Unilever shares have seen little reaction to today’s Q3 trading update, which saw the consumer goods giant report a 10.6% rise in sales to €15.8bn, with the company raising its sales guidance for the full year. What was particularly encouraging was that the growth in sales came across all of its divisions, although nutrition was by far the weakest, rising by 4.8%, with all the others into the low 20%.
Increase in prices of 12.5%, did prompt a paring back in volumes to the tune of a 1.6% decline. The company said it now expects full year underlying sales growth to be above 8%.
Lloyds Banking Group shares initially slipped back in early trading, after missing expectations on Q3 profits, which fell to £1.51bn, a 26% decline from the same quarter last year, and down a similar percentage from Q2.
The main reason behind the initial decline in the share price was the bank taking the decision to increase its impairment provision by £668m, taking total provision for the year to just over £1bn, as the bank expressed caution over the economic outlook.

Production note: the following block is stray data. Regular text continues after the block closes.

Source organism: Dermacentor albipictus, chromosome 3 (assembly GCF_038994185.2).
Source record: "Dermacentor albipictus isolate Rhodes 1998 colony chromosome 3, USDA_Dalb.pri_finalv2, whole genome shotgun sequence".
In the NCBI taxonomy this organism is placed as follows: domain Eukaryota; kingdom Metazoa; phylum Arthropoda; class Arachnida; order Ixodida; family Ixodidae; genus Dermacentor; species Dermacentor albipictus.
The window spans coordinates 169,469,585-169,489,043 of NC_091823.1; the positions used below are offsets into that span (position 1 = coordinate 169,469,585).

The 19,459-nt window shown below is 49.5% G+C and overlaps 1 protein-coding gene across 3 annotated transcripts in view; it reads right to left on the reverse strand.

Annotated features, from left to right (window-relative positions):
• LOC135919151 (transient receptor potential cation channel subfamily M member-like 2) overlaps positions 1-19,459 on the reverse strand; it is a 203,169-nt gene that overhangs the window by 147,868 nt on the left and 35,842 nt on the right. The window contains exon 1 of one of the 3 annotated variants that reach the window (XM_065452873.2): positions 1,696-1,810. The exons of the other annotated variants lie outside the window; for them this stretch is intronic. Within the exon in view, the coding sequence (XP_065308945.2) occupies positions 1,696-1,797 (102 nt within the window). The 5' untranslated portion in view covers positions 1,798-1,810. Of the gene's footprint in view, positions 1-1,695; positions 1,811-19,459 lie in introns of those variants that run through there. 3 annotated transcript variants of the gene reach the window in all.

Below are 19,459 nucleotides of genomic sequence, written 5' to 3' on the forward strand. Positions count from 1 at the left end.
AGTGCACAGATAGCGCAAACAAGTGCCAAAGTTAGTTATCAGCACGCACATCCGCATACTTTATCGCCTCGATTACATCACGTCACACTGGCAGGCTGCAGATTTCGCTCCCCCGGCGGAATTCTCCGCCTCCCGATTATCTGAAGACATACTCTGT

Despite the concerns over the outlook the shares quickly rebounded as investors focussed on the better internals and the improvement in margins.
US markets slid back yesterday as the underperformance on tech earnings continues to shape the wider narrative despite all the speculation that we could see a slowdown in the pace of rate hikes from the Federal Reserve after next week.
This has prompted a mixed open today with the Nasdaq 100 sliding sharply while the Dow and S&P500 opened higher after US Q3 GDP came in ahead of expectations and weekly jobless claims edged up to 217k.
After the disappointment of Google’s Alphabet numbers and Microsoft, earlier this week, Facebook owner Meta Platforms also let the side down last night.